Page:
NSG’s prowess in creating hit records remains unquestionable, and “Cola” is another testament to that fact. This Amapiano bop, produced by 4PLAY and Rise ‘n’ Shine, injects a dose of vibrancy into the album. While the lyrics explore the physical attributes of an alluring individual, the track is expertly crafted for the dancefloor. On “Corleone”, NSG collaborates with Nigeria’s breakout star, Odumodublvck. The song weaves evocative imagery around the challenges and complexities of life on the streets, including elements of crime and survival. Similar sentiments are evident on “Ride”, another lead single from Area Boyz.
“Unruly” sees NSG wading the treacherous waters of relationships and how materialistic it all seems. The track is marked by staccato snare rolls and mild hi-hats – an NSG signature sound – creating a distinctive musical backdrop that fades in and out throughout the song. Perhaps, the overarching message of the song is to stay grounded and live within one’s means, but this is easily drowned by its delightful composition. Light strums of lead guitar doused in Caribbean-inflected melodies usher in “Cult”. Here, NSG, once again, delivers an ode to their struggles while growing up in the streets. The lyrics from the chorus, “Girl, I went to the North for a spiritual bath/ ‘Cause all these problems, only way I can solve them”, vividly portrays the lengths to which many youths go to seek fortune.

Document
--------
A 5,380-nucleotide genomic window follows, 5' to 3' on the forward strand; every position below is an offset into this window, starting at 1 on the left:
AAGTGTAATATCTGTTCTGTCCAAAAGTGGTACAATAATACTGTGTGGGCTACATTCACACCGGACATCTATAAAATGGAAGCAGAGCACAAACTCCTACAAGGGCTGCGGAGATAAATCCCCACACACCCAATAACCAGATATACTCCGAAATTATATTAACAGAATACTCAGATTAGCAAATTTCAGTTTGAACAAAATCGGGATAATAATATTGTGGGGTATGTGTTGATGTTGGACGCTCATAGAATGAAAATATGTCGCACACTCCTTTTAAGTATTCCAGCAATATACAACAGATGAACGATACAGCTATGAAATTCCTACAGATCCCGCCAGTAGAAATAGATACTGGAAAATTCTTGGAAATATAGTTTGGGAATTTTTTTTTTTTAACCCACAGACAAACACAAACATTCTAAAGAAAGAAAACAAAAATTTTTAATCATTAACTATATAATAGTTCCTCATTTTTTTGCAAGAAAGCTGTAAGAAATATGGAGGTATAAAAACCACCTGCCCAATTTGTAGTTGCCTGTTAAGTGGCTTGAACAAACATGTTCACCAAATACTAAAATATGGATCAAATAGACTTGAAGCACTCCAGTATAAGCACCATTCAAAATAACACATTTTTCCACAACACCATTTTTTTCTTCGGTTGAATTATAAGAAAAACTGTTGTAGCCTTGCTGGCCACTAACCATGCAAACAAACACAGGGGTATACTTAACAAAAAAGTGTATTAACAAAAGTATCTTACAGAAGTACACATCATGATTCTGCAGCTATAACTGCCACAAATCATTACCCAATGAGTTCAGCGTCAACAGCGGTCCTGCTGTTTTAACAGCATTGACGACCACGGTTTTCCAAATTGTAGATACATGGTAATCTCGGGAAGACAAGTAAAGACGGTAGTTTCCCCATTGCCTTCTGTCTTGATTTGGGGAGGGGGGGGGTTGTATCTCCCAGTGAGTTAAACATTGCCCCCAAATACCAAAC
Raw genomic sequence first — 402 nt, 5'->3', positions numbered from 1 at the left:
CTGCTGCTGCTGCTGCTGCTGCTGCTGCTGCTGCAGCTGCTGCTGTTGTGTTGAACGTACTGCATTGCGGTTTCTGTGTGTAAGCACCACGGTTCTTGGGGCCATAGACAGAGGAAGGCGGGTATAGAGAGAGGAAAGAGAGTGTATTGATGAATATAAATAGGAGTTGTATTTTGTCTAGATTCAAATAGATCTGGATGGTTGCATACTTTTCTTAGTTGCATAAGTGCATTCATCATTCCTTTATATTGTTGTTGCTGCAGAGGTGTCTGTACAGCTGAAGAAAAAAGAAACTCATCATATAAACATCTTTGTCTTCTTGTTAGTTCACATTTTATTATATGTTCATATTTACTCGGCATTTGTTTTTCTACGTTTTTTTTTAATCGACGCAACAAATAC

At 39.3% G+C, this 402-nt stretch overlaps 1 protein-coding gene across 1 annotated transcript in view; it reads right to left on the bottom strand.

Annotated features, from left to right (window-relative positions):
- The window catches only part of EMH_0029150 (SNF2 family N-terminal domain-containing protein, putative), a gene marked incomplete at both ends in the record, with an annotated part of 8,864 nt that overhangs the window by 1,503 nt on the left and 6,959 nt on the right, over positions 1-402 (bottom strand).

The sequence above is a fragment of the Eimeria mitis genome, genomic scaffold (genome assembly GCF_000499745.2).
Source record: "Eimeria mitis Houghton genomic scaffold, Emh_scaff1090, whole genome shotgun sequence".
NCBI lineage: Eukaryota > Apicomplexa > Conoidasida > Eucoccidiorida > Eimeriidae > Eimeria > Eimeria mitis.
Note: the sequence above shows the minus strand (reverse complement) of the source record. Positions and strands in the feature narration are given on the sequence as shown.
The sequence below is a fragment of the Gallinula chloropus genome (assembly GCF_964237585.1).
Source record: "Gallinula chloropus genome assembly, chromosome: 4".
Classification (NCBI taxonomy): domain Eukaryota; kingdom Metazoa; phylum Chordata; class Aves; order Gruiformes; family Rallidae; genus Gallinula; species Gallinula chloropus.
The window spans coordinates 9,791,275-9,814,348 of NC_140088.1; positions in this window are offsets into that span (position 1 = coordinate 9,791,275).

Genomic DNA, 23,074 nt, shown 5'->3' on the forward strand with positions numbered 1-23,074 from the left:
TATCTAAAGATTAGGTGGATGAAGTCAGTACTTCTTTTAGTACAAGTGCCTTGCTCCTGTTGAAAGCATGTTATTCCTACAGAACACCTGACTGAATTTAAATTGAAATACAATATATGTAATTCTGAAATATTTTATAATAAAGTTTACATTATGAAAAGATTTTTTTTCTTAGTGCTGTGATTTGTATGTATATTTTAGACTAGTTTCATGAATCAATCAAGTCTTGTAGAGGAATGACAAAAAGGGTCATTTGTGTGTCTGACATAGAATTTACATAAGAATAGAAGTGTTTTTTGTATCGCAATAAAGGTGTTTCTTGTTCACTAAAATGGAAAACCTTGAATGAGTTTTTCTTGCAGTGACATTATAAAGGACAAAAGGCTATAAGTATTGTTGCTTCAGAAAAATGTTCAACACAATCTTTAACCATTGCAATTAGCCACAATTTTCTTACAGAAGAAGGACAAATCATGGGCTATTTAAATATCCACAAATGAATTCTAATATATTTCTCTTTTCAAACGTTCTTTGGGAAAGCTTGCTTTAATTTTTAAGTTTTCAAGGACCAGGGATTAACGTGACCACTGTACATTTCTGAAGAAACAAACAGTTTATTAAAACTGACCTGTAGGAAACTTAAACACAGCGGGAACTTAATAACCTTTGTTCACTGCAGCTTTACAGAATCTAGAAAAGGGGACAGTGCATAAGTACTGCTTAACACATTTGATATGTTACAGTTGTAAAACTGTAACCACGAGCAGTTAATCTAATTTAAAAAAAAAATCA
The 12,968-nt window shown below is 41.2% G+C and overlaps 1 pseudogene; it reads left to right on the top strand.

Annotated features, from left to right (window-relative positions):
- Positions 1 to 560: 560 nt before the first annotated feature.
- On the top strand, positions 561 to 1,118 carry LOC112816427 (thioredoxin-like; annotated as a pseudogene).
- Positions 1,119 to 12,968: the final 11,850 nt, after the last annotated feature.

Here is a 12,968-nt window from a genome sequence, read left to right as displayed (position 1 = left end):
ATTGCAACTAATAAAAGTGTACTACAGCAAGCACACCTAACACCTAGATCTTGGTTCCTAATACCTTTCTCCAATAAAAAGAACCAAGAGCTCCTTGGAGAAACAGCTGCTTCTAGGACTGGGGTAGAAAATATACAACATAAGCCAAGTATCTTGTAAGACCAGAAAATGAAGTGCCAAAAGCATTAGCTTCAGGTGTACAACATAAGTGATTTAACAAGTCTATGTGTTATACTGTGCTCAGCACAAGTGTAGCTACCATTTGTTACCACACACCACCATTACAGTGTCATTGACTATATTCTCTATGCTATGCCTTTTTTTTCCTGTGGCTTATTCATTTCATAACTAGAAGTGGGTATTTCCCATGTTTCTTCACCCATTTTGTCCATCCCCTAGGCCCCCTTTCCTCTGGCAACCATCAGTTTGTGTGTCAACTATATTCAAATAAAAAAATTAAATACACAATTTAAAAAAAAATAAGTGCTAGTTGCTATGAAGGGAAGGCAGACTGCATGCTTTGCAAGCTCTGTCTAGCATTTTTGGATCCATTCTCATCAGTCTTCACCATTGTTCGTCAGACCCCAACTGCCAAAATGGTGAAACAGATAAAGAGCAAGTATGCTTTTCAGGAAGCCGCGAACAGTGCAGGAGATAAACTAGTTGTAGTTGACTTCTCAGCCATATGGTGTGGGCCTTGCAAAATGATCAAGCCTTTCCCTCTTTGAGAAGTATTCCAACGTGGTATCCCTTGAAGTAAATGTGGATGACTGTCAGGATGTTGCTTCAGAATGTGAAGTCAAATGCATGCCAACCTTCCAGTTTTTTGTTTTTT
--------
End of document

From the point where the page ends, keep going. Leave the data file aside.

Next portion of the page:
Area Boyz is an authentic offering that demonstrates NSG’s ability to blend their various influences and explore diverse sonic territories while keeping their unique sound intact. The underlying theme in this project is immediately evident: it is specially curated to highlight their deep connection to the streets. In spite of this, the album pulsates with anthems aided by impressive productions that seamlessly make it work. This project not only marks an enjoyable celebration of NSG’s tenth year in the music industry, but also serves as a clear indicator of exciting and meaningful projects to come in the near future.
Lyricism – 1.5
Tracklisting – 1.6
Sound Engineering – 1.5
Vocalisation – 1.3
Listening Experience – 1.6
Rating – 7.5/10
Emmanuel ‘Waziri’ Okoro is a content writer and journo with an insatiable knack for music and pop culture. When he’s not writing, you will find him arguing why Arsenal FC is the best football club in the multiverse. Connect with him on Twitter, Instagram, and Threads: @BughiLorde